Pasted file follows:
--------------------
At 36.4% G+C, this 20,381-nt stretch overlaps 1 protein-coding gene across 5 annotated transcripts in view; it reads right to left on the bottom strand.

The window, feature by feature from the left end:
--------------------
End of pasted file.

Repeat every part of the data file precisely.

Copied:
At 36.4% G+C, this 20,381-nt stretch overlaps 1 protein-coding gene across 5 annotated transcripts in view; it reads right to left on the bottom strand.

The window, feature by feature from the left end: